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Coating Developed for Oil Recovery Missions

Thursday, May 20, 2021

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Researchers from Imperial College London and the University of Toronto have recently announced the development of a nanocoating designed for commercially available sponges to recover oil from water.

The coating is noted to work in temperatures as low as 5 C, providing a new sustainable method for collecting oil from industrial wastewater and oil spills in the Arctic and other ultracold waters.

Coated Sponge Tech

According to Imperial College, if spilled in cold or ultracold waters, oil becomes much more difficult to extract as it becomes viscous, reducing its flow and even begins to crystalize at 38 C with notable sticky edges. Prior to the study, more traditional practices of oil extraction from these particular situations have been noted to be either energy intensive, costly or ineffective for use with micrometer-sized oil droplets.

In other practices, the oil extraction can even be more harmful to the environment, for instance, extractions that involve reheating the oil for collection risks potential dissolving or even evaporation into the air.

Imperial College London

Researchers from Imperial College London and the University of Toronto have recently announced the development of a nanocoating designed for commercially available sponges to recover oil from water.

“We’ve developed an energy efficient way of reclaiming crude oil which has ecological benefits for the environment and is economically beneficial to industry,” said Pavani Cherukupally, Research Associate at Imperial’s Department of Chemical Engineering.

Made up of polyester polyurethane, the sponge is then coated with nanosilicon and capped with paraffin-like, 18-carbon ligands. The surface engineered sponge result is capable of conferring wax-wetting properties.

Cherukupally explained that the process works kind of like lego blocks, in the sense that wax-like nanomaterials allow droplets to adsorb to the sponge surface. This is due to the fact that the coating was designed with a similar chemical structure to the oil to create mutual attraction between the surfaces.

To test the extraction tool, the researchers used the sponge in oil concentrations of about 10,000 ppm. They found that in freshwater, at 5 C, 20 C, and 40 C, the sponges were able to remove oil droplets with 90–99% efficacy within 180 minutes.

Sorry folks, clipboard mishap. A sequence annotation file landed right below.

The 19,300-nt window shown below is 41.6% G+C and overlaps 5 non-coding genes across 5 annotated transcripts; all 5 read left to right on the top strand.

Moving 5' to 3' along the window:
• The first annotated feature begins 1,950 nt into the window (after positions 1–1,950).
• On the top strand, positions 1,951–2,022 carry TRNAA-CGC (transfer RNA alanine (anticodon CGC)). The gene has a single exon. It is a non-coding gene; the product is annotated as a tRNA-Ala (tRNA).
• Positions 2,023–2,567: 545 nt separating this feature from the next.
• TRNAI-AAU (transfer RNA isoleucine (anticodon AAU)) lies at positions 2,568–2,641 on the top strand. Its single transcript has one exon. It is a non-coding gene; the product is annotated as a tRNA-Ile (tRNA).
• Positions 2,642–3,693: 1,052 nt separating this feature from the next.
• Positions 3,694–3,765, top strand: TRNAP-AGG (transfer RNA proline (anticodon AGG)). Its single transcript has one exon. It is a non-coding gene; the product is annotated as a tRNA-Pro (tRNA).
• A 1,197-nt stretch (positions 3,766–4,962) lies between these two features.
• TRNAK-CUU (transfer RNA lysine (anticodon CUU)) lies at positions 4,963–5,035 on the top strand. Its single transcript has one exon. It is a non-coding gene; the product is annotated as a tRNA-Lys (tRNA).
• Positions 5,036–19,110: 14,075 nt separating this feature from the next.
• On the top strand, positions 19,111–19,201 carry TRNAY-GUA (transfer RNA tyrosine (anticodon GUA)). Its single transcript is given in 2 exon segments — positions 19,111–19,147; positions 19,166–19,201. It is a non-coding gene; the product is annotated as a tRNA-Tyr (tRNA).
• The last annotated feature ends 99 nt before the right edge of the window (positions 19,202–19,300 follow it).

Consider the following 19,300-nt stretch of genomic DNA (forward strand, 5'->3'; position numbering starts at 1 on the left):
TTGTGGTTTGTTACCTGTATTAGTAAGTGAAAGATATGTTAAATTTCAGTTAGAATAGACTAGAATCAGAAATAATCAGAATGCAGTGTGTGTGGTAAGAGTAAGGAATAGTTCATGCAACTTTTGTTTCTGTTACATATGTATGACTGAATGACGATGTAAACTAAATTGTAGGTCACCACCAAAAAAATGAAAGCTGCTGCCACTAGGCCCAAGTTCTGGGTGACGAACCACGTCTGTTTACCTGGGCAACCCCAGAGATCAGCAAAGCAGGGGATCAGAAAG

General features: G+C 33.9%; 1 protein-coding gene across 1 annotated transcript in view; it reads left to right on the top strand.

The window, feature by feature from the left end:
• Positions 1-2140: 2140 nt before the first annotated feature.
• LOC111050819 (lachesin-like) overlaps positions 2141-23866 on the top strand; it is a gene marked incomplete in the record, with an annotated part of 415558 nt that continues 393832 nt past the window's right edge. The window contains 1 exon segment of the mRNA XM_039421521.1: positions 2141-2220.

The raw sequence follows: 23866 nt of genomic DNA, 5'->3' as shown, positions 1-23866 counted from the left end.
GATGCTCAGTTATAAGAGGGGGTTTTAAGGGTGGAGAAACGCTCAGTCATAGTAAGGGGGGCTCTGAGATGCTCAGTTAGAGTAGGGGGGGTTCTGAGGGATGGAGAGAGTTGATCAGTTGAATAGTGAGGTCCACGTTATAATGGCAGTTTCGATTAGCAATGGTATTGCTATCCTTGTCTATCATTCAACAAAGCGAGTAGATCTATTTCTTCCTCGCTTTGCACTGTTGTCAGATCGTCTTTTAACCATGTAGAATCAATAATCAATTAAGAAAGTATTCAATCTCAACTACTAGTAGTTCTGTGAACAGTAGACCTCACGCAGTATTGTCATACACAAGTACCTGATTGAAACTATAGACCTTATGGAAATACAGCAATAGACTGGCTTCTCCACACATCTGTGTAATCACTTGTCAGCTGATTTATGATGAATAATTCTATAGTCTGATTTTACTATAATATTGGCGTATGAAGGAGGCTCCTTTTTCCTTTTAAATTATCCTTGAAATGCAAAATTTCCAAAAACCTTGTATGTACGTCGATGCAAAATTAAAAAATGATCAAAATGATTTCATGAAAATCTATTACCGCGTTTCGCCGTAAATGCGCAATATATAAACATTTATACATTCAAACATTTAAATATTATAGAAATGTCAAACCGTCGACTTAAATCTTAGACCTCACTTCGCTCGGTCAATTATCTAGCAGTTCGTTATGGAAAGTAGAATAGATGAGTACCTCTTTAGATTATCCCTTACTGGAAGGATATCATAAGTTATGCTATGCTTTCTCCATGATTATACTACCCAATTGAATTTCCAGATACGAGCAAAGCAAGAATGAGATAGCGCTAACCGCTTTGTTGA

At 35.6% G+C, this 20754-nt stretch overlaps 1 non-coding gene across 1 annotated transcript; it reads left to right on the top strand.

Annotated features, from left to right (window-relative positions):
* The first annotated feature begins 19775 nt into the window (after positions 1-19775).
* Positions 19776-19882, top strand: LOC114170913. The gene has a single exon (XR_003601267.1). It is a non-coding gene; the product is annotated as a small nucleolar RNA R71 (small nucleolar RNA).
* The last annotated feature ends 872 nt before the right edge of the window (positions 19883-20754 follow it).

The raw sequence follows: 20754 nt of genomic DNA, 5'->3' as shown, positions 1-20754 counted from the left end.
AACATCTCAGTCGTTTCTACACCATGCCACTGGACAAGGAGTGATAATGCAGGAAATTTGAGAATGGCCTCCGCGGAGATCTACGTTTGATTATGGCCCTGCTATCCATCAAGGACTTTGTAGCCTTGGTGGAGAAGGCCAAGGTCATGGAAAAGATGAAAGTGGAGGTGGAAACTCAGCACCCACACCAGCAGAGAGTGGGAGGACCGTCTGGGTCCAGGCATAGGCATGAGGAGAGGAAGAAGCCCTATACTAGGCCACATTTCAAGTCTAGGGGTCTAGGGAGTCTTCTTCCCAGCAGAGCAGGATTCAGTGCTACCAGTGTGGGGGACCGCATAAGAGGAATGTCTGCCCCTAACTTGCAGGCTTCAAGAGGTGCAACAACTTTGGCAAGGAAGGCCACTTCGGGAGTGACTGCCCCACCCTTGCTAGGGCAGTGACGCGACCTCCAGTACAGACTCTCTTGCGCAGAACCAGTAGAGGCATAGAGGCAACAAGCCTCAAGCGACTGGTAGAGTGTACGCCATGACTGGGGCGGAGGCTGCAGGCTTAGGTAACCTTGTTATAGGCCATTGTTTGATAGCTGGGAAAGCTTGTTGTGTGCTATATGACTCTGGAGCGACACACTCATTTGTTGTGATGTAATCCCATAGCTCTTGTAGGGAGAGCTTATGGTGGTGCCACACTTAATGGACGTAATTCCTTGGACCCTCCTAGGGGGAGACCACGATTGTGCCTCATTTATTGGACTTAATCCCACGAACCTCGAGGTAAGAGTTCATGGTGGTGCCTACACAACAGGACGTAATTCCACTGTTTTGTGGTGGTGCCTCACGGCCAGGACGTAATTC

Throughout the testing, researchers found that the sponge was able to have a maximum uptake of 993–1,094 mg/g across all temperatures. This was due in-part to the sponge’s ability to be rinsed with a non-toxic solvent. The rinsing of the sponge, also known as wax-wetting, displaces the sticky oil droplets and allows them to be collected, enabling both the sponge and the oil to be reused.

After the optimum wax-wetting characteristics had been established, chemists from both colleges synthesized the nanocoating which made it functional and ready to use on a larger scale.

Daryl Williams, Chemical Engineering Professor at Imperial and Principal Investigator in this work, added, “If we continue treating the environment as we have been for decades, clean water will become increasingly scarce. As such an important global resource, it is vital that society and industry has access to innovative, low-cost methods for water cleanup like those we report in our study.

“Our technology heralds a new approach for global remediation which we hope will be widely utilized before it is too late.”

Besides working as a sorbents in reclaiming oil from wastewater, researchers believe that the method could be further designed to separate other viscous organic pollutants from industrial effluents such as petrochemicals, lubricants, and paints. Other potential modifications could help to kill bacteria in river water for use in resource-limited communities.

“Developing technologies to reclaim wastewater alone is not enough,” said Cherukupally. “To solve current industrial challenges, the technologies should have multiple functions, such as reclaiming wastewater, recovering resources from the wastewater, and be reusable/recyclable in addition to being affordable. Such multifunctional solutions could reduce environmental impacts and improve circular economy metrics in meeting UN Sustainable Development Goals and net-zero emission goals.”

The research findings have since been published in Science Advances.


Tagged categories: Coating Materials; Coatings technology; Coatings Technology; Colleges and Universities; Environmental Controls; EU; Europe; NA; Nano and hybrid coatings; Nanotechnology; North America; Oil and Gas; Research and development; Water/Wastewater

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